9 Books About Autism

Exploring autism with Catherine Simpson

More than 1 in 100 people in Scotland have autism. To better understand this complex condition, why not explore the following books?

This list includes memoirs by autistic authors: Luke Jackson talks about adolescence with Asperger Syndrome, Clare Sainsbury describes the struggles of autistic children in school; Daniel Tammet tells of life with rare savant skills; and Temple Grandin writes about how her autism helps her understand the way animals see, think and feel. The memoir of Mary-Ann Tirone Smith describes life with an autistic sibling in 1950's New England before anyone knew what autism was. Then there are novels with autistic characters; for example, Oskar, who obsessively searches for the lock to fit his dead father's key in Jonathan Safran Foer’s Extremely Loud & Incredibly Close; Mark Haddon’s Christopher, who solves The Curious Incident of the Dog in the Night-time; and Lisbeth Salander, the genius hacker in Stieg Larsson’s The Girl with the Dragon Tattoo. Or for the history of autism, read Steve Silberman’s award-winning Neurotypes. And how about characters who could be autistic, for example Boo Radley in To Kill a Mockingbird. Is Boo autistic? I don’t know; what do you think?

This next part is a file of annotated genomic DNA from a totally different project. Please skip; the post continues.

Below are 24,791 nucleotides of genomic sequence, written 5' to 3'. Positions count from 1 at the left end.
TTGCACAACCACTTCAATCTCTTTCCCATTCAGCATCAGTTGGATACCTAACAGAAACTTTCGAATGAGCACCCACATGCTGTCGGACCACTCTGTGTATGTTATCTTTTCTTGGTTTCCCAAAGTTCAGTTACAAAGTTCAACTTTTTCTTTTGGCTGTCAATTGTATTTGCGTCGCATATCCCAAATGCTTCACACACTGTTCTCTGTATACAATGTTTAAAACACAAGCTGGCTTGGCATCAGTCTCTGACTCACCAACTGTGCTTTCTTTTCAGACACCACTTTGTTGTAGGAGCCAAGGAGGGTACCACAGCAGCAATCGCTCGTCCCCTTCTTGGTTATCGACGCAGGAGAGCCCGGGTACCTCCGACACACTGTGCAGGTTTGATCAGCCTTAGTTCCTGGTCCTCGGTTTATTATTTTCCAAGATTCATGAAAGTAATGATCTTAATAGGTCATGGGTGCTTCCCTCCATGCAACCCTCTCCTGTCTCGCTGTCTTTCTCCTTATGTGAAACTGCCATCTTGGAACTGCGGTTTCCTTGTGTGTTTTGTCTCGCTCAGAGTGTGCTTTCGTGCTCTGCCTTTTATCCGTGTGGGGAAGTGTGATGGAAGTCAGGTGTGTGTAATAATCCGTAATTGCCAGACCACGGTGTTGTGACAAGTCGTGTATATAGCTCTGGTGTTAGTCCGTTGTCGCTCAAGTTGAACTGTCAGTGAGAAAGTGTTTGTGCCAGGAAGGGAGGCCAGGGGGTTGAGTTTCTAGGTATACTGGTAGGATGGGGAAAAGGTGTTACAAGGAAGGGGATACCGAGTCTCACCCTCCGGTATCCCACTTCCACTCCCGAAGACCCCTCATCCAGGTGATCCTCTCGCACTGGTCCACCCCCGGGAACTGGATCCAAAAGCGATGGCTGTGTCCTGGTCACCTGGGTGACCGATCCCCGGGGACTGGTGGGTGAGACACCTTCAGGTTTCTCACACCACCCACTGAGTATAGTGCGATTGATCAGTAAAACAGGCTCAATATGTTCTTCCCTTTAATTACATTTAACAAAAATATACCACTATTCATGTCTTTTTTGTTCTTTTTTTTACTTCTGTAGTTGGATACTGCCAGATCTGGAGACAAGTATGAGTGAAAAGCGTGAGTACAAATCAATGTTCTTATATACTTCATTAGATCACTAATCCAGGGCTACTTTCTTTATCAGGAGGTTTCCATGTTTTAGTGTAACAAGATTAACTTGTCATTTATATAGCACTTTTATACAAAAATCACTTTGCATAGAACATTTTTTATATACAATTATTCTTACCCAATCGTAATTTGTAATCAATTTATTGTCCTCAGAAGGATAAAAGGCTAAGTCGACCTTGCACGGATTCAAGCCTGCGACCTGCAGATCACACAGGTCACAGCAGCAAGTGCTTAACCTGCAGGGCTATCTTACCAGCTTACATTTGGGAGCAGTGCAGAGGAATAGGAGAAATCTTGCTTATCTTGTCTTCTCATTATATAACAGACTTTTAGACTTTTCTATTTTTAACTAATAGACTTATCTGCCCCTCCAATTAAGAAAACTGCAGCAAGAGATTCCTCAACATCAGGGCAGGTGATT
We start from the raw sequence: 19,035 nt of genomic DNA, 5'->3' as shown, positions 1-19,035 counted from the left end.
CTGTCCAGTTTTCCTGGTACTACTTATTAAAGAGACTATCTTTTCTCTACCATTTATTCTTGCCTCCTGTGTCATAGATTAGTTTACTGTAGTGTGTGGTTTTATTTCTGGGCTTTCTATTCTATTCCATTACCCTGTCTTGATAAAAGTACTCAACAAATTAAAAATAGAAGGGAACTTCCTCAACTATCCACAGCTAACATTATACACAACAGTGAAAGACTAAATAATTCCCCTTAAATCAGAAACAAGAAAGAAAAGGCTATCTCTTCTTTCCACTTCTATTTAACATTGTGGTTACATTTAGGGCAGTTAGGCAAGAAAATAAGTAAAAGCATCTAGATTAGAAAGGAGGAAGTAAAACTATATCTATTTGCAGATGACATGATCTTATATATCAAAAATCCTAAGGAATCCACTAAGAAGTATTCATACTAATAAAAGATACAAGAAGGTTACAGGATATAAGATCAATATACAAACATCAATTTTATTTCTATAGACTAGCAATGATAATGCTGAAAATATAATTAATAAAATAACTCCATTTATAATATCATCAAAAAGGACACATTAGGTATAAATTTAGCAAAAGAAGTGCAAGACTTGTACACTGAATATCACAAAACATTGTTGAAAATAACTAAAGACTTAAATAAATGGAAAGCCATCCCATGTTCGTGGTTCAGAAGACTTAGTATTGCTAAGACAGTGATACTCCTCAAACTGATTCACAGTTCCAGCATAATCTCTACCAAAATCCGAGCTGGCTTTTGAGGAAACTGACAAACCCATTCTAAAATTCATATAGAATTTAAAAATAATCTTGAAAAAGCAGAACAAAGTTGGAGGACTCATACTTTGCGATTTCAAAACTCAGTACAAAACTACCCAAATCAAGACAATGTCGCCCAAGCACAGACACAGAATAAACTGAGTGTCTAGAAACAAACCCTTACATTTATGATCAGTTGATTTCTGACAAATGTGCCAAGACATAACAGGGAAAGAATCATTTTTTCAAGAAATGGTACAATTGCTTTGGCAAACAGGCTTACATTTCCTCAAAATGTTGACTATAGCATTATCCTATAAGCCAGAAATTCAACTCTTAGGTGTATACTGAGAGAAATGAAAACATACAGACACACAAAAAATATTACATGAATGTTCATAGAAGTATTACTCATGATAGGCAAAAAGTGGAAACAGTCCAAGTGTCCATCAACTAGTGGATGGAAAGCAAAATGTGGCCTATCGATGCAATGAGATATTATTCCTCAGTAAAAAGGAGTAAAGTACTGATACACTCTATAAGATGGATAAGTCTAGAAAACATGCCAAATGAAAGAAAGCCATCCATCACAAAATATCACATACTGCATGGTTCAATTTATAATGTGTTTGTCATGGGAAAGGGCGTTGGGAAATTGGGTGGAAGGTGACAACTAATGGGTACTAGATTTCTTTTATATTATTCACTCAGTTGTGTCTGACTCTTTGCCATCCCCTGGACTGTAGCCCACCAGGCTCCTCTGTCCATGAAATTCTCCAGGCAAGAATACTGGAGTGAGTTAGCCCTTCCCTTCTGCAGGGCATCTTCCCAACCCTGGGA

Image: Joshua Jenkins (Christopher) in The Curious Incident of the Dog in the Night-Time UK Tour. Photo by BrinkhoffM+Âgenberg. Flickr Creative Commons.

List created by

Catherine Simpson
Catherine Simpson

Catherine Simpson won a Scottish Book Trust New Writers Award in 2013. Her debut novel, Truestory, was published by Sandstone Press in September. Truestory tells the tale of a mother struggling to bring up her son who has Asperger’s Syndrome and refuses to leave the isolated farm where he was born, instead interacting with the world via his computer. Catherine was inspired to write the novel after raising her own daughter, Nina, who has autism. Follow Catherine on Twitter @cath_simpson13 and find her at www.catherine-simpson.co.uk.